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REVIEW: "The Price Of Sex"

Raunak Khosla |
September 27, 2012 | 5:46 p.m. PDT

Staff Reporter

Poster for The Price of Sex
Poster for The Price of Sex
So many documentaries just throw information and emotion at the viewer, as if through a large magnifying glass of rhetoric. Their function follows form, driven by a need to elicit a stipulated reaction from the audience and a certain level of commercial success.

But ‘The Price of Sex’ is refreshingly free from conventions and limitations. Documentarian Mimi Chakarova comes across as a badass journalist who, among other things, dresses up as a prostitute to get into a brothel in Istanbul’s red light district at the risk of losing her life. She has a unwavering, strong presence throughout the film as you follow her into the underworld of sex trafficking from Bulgaria to Dubai.

Born in a Bulgarian village similar to those shown in the film, Chakarova is not afraid to bring her own perspective to enrich the reality she conveys. In fact, one of the reasons she made this film was that all the documentaries about sex trafficking she had seen had the typical pair of male journalists pretending to be clients hiring a drugged out prostitute and interviewing her in a dark hotel room. ‘The Price of Sex’ comes out as many levels smarter than that – it treats its characters with respect and love. It follows only a few women talking about their escape from forced sex, but it does not leave them mid-sentence – it stays with them, delving in to what they say and walking in their social footsteps. In fact, the scenes that are not with these women are mostly those exploring their statements and histories. Such scenes are told in alternating order, so that whatever the victims say is almost immediately verified and experienced through Chakarova’s investigations.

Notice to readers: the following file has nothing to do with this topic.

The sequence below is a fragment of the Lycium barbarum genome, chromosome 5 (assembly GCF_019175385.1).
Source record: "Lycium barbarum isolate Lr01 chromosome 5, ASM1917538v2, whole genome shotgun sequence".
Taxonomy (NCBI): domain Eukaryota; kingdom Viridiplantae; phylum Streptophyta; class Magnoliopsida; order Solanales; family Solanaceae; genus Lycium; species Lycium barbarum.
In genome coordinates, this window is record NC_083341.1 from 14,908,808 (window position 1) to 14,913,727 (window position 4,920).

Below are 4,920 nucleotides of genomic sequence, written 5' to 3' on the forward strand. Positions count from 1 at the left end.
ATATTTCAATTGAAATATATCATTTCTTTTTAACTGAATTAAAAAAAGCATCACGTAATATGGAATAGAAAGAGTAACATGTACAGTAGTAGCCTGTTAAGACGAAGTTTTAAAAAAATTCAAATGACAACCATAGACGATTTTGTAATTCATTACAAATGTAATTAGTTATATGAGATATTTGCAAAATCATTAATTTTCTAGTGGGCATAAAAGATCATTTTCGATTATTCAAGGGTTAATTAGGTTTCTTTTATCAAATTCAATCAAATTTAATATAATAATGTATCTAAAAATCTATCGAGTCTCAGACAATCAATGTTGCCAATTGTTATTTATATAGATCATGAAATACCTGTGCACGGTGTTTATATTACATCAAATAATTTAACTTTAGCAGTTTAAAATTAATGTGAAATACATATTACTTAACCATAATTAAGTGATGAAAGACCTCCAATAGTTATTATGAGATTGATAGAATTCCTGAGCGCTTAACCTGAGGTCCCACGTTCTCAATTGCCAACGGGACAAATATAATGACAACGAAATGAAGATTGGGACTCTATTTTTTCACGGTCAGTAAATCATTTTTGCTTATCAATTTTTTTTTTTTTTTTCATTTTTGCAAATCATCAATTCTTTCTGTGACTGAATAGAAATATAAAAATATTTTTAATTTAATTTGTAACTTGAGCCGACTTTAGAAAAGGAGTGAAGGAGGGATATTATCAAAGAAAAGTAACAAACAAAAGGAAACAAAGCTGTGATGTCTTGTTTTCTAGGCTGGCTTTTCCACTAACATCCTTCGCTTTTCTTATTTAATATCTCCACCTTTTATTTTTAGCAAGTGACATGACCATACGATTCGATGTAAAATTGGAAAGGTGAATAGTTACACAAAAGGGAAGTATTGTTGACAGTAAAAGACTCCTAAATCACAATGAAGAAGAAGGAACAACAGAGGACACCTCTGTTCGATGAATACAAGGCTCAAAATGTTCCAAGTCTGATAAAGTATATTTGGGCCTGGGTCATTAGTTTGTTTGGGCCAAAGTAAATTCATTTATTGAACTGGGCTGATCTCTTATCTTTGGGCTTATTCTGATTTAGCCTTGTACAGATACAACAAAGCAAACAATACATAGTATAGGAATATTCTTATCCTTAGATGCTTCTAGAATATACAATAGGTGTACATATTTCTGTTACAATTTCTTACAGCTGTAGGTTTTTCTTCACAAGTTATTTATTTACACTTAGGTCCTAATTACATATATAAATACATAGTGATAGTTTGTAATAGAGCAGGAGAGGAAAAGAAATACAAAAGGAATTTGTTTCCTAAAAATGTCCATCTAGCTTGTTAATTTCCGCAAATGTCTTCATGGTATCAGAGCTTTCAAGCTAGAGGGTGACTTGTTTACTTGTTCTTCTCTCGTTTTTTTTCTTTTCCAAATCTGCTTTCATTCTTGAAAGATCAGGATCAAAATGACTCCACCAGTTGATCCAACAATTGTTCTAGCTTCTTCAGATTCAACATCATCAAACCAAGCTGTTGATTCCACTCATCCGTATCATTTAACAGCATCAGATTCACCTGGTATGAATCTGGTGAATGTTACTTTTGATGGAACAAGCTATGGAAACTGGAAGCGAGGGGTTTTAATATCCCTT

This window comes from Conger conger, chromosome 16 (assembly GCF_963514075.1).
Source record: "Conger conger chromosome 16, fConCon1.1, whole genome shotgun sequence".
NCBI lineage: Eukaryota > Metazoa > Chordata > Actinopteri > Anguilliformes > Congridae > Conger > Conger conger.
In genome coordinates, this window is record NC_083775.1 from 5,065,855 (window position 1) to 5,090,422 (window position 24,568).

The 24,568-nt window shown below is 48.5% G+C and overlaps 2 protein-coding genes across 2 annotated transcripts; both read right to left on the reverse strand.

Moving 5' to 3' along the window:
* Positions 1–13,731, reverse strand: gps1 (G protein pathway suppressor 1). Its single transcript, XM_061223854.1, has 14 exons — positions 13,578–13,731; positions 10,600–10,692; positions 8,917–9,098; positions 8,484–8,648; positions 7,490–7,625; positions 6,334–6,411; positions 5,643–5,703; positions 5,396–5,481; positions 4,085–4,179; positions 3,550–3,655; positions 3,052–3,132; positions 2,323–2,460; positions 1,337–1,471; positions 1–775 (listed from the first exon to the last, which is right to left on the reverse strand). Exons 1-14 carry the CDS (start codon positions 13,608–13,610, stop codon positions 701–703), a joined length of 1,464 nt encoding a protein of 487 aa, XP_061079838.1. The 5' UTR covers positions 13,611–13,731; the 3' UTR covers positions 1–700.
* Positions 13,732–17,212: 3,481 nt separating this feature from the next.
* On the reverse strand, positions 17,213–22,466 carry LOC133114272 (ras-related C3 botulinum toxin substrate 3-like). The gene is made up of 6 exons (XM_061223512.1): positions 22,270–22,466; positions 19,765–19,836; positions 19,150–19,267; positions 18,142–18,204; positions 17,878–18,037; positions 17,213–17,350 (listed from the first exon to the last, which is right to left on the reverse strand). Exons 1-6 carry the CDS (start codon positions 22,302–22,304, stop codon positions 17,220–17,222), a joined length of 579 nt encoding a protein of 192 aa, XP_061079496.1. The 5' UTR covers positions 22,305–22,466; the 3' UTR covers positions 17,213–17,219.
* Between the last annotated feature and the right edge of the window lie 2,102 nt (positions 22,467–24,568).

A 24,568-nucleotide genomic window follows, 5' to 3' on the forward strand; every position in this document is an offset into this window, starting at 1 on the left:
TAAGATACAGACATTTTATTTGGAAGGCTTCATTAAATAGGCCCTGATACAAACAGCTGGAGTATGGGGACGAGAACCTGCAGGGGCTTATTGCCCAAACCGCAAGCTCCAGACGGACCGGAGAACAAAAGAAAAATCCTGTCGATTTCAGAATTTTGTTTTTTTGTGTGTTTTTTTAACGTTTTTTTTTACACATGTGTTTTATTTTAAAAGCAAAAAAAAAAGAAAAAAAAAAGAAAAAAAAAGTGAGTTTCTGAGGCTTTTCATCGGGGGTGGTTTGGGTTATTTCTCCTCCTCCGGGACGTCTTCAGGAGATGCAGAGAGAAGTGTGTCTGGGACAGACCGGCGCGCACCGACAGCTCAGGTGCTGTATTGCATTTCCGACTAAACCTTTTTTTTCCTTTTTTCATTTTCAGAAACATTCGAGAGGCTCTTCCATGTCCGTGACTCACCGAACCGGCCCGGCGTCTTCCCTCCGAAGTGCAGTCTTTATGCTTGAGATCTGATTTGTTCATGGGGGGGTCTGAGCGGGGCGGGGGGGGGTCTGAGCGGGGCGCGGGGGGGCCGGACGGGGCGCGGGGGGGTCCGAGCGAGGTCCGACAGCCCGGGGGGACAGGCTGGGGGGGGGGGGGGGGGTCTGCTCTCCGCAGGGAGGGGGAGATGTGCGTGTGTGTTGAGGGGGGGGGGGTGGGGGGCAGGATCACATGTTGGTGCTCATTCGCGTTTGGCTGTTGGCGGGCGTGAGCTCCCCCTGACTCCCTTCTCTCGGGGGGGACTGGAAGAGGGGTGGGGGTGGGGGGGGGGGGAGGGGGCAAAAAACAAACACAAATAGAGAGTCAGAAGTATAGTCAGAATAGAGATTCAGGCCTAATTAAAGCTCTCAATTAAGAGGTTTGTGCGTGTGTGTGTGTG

Another ingenious aspect of the film is that it does not hide or blur out the faces of the victims. This not only allows for greater empathy, but shows the power of the women to take control of their lives even when all hope has been seemingly lost. Chakarova’s film engages the viewer in such subtle ways, and succeeds in achieving her primary goal of fuelling the dialogue regarding sex trafficking.

It’s not perfect, however. Chakarova herself admits feeling bad for not being able to cover the side of ‘demand’ more effectively. The only sex clients she does interview are a pair of corrupt police officers and a pimp, with all faces naturally hidden. But there is no feeling of bias in the movie, no radical feminist spiels. The movie clearly states that the problem of sex trafficking is the result of ignorance from all of us, of the way society has secretly nurtured it.

The concluding scene is perhaps the boldest – as if it compresses everything previously shown in a matter of seconds. It depicts an emotional pause when the interviewee is unable to find words to answer a question. She stops her tears, and quietly bangs her fist on the arm chair and demands, “Ask me the next question!” After all that she has revealed throughout the documentary, this is a shock down to earth. It is humans we are watching on the screen – not actors or objects of passing attention. The screen then goes blank, and the next question is up to the viewer to ask.

Learn more about the film and Chakarova's organisation here.

Reach reporter Raunak Khosla here and follow him on Twitter.



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